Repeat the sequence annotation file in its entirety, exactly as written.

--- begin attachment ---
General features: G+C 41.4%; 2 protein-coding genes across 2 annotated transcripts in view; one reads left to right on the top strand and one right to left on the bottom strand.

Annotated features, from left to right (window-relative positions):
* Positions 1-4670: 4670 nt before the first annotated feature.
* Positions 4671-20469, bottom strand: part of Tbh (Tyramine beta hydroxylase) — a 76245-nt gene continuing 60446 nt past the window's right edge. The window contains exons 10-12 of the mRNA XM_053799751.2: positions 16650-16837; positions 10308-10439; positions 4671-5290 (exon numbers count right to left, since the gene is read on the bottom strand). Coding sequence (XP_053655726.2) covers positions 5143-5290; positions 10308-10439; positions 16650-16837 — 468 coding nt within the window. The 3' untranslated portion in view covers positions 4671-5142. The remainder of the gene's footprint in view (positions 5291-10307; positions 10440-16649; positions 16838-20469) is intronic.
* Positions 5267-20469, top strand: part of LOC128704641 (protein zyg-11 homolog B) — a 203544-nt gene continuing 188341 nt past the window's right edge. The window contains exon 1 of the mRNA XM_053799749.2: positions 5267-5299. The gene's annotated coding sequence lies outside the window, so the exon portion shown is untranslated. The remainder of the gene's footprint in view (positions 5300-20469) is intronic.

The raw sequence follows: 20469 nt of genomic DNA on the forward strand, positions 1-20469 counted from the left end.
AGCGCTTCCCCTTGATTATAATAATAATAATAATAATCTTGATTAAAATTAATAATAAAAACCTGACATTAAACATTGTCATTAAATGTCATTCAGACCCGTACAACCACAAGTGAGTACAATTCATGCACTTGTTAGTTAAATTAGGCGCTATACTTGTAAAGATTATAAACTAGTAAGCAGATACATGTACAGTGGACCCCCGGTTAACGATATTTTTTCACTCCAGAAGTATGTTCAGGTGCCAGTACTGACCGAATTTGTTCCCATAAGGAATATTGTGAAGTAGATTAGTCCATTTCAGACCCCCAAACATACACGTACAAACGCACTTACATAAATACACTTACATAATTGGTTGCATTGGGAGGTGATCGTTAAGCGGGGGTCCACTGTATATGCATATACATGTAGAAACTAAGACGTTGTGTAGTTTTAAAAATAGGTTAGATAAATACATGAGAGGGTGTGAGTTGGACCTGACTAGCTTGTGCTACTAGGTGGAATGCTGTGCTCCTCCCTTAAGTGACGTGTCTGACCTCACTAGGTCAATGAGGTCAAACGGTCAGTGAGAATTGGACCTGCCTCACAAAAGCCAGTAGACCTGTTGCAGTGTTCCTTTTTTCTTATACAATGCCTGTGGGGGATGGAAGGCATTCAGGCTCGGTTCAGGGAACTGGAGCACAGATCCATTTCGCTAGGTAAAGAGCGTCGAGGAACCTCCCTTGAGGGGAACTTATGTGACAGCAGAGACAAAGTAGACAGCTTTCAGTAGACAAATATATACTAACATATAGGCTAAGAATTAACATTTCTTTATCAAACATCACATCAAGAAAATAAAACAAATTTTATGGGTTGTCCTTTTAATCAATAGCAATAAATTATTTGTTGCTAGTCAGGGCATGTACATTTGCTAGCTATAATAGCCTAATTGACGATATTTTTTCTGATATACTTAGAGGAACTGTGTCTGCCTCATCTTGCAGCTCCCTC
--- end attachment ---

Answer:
General features: G+C 41.4%; 2 protein-coding genes across 2 annotated transcripts in view; one reads left to right on the top strand and one right to left on the bottom strand.

Annotated features, from left to right (window-relative positions):
* Positions 1-4670: 4670 nt before the first annotated feature.
* Positions 4671-20469, bottom strand: part of Tbh (Tyramine beta hydroxylase) — a 76245-nt gene continuing 60446 nt past the window's right edge. The window contains exons 10-12 of the mRNA XM_053799751.2: positions 16650-16837; positions 10308-10439; positions 4671-5290 (exon numbers count right to left, since the gene is read on the bottom strand). Coding sequence (XP_053655726.2) covers positions 5143-5290; positions 10308-10439; positions 16650-16837 — 468 coding nt within the window. The 3' untranslated portion in view covers positions 4671-5142. The remainder of the gene's footprint in view (positions 5291-10307; positions 10440-16649; positions 16838-20469) is intronic.
* Positions 5267-20469, top strand: part of LOC128704641 (protein zyg-11 homolog B) — a 203544-nt gene continuing 188341 nt past the window's right edge. The window contains exon 1 of the mRNA XM_053799749.2: positions 5267-5299. The gene's annotated coding sequence lies outside the window, so the exon portion shown is untranslated. The remainder of the gene's footprint in view (positions 5300-20469) is intronic.

The raw sequence follows: 20469 nt of genomic DNA on the forward strand, positions 1-20469 counted from the left end.
AGCGCTTCCCCTTGATTATAATAATAATAATAATAATCTTGATTAAAATTAATAATAAAAACCTGACATTAAACATTGTCATTAAATGTCATTCAGACCCGTACAACCACAAGTGAGTACAATTCATGCACTTGTTAGTTAAATTAGGCGCTATACTTGTAAAGATTATAAACTAGTAAGCAGATACATGTACAGTGGACCCCCGGTTAACGATATTTTTTCACTCCAGAAGTATGTTCAGGTGCCAGTACTGACCGAATTTGTTCCCATAAGGAATATTGTGAAGTAGATTAGTCCATTTCAGACCCCCAAACATACACGTACAAACGCACTTACATAAATACACTTACATAATTGGTTGCATTGGGAGGTGATCGTTAAGCGGGGGTCCACTGTATATGCATATACATGTAGAAACTAAGACGTTGTGTAGTTTTAAAAATAGGTTAGATAAATACATGAGAGGGTGTGAGTTGGACCTGACTAGCTTGTGCTACTAGGTGGAATGCTGTGCTCCTCCCTTAAGTGACGTGTCTGACCTCACTAGGTCAATGAGGTCAAACGGTCAGTGAGAATTGGACCTGCCTCACAAAAGCCAGTAGACCTGTTGCAGTGTTCCTTTTTTCTTATACAATGCCTGTGGGGGATGGAAGGCATTCAGGCTCGGTTCAGGGAACTGGAGCACAGATCCATTTCGCTAGGTAAAGAGCGTCGAGGAACCTCCCTTGAGGGGAACTTATGTGACAGCAGAGACAAAGTAGACAGCTTTCAGTAGACAAATATATACTAACATATAGGCTAAGAATTAACATTTCTTTATCAAACATCACATCAAGAAAATAAAACAAATTTTATGGGTTGTCCTTTTAATCAATAGCAATAAATTATTTGTTGCTAGTCAGGGCATGTACATTTGCTAGCTATAATAGCCTAATTGACGATATTTTTTCTGATATACTTAGAGGAACTGTGTCTGCCTCATCTTGCAGCTCCCTC